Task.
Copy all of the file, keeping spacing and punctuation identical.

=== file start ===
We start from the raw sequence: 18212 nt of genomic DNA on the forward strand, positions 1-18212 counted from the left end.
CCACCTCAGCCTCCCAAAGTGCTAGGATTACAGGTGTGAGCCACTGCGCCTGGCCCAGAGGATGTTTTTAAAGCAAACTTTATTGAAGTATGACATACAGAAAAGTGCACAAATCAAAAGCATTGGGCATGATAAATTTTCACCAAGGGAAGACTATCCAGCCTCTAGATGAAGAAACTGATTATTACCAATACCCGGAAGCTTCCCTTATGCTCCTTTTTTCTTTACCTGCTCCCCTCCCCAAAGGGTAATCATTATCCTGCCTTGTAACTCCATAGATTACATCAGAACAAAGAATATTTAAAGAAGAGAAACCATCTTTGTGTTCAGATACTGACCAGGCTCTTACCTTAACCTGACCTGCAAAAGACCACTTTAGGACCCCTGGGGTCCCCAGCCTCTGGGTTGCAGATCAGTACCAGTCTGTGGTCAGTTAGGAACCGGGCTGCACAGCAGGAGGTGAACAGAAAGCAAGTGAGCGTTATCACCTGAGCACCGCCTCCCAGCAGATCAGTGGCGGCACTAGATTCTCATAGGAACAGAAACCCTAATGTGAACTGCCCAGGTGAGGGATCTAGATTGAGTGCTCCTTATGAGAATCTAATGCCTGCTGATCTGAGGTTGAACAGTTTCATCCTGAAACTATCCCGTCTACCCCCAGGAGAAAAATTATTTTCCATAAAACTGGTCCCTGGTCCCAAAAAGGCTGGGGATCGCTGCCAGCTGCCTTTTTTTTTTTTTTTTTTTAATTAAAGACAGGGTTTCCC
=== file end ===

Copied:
We start from the raw sequence: 18212 nt of genomic DNA on the forward strand, positions 1-18212 counted from the left end.
CCACCTCAGCCTCCCAAAGTGCTAGGATTACAGGTGTGAGCCACTGCGCCTGGCCCAGAGGATGTTTTTAAAGCAAACTTTATTGAAGTATGACATACAGAAAAGTGCACAAATCAAAAGCATTGGGCATGATAAATTTTCACCAAGGGAAGACTATCCAGCCTCTAGATGAAGAAACTGATTATTACCAATACCCGGAAGCTTCCCTTATGCTCCTTTTTTCTTTACCTGCTCCCCTCCCCAAAGGGTAATCATTATCCTGCCTTGTAACTCCATAGATTACATCAGAACAAAGAATATTTAAAGAAGAGAAACCATCTTTGTGTTCAGATACTGACCAGGCTCTTACCTTAACCTGACCTGCAAAAGACCACTTTAGGACCCCTGGGGTCCCCAGCCTCTGGGTTGCAGATCAGTACCAGTCTGTGGTCAGTTAGGAACCGGGCTGCACAGCAGGAGGTGAACAGAAAGCAAGTGAGCGTTATCACCTGAGCACCGCCTCCCAGCAGATCAGTGGCGGCACTAGATTCTCATAGGAACAGAAACCCTAATGTGAACTGCCCAGGTGAGGGATCTAGATTGAGTGCTCCTTATGAGAATCTAATGCCTGCTGATCTGAGGTTGAACAGTTTCATCCTGAAACTATCCCGTCTACCCCCAGGAGAAAAATTATTTTCCATAAAACTGGTCCCTGGTCCCAAAAAGGCTGGGGATCGCTGCCAGCTGCCTTTTTTTTTTTTTTTTTTTAATTAAAGACAGGGTTTCCC